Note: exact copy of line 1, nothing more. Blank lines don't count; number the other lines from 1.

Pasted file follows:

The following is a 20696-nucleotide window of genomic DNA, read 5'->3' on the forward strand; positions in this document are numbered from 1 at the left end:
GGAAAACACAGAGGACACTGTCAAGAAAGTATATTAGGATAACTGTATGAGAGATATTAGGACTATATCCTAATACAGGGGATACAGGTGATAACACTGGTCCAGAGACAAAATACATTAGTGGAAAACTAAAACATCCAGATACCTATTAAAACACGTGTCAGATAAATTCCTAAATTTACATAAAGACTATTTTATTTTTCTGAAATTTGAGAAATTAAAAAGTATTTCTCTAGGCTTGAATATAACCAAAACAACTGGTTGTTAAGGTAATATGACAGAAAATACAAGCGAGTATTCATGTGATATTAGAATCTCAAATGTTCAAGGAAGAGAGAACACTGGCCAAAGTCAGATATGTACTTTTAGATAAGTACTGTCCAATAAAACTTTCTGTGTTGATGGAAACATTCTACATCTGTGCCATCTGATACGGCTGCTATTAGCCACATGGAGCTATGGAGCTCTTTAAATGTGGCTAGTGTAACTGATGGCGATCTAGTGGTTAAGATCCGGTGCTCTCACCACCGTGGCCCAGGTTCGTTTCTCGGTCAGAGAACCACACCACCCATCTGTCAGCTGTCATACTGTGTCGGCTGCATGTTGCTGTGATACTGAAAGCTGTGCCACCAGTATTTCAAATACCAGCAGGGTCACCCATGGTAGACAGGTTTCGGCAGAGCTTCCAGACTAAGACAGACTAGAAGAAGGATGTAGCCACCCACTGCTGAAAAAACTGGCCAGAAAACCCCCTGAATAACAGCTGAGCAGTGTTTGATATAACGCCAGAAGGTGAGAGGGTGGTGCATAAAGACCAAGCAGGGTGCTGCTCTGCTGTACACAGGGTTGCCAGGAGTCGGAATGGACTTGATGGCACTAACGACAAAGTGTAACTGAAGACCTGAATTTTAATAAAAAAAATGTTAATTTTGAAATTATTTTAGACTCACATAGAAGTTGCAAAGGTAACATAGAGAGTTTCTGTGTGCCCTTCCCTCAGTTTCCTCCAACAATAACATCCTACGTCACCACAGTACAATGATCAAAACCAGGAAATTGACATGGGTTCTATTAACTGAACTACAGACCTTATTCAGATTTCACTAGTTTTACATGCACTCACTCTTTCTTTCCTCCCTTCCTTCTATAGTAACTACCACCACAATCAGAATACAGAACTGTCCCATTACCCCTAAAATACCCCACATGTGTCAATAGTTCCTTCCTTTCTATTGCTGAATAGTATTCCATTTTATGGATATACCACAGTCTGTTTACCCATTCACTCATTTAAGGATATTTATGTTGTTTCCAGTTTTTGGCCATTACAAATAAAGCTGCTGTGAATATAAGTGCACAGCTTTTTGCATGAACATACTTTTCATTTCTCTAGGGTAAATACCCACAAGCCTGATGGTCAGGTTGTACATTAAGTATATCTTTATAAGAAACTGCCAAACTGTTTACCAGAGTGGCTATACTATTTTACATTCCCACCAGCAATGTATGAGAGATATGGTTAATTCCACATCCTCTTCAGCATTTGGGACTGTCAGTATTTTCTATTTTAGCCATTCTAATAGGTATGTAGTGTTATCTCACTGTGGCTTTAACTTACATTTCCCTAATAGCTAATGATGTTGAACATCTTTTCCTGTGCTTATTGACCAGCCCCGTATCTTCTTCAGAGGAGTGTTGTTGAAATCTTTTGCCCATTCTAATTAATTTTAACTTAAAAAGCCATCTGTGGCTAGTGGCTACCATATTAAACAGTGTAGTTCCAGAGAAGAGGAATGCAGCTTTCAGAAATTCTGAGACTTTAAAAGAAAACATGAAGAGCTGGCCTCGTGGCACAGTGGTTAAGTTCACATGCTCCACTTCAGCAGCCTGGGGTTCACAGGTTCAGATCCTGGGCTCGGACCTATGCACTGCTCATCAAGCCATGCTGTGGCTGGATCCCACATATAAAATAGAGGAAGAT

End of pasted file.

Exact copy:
The following is a 20696-nucleotide window of genomic DNA, read 5'->3' on the forward strand; positions in this document are numbered from 1 at the left end: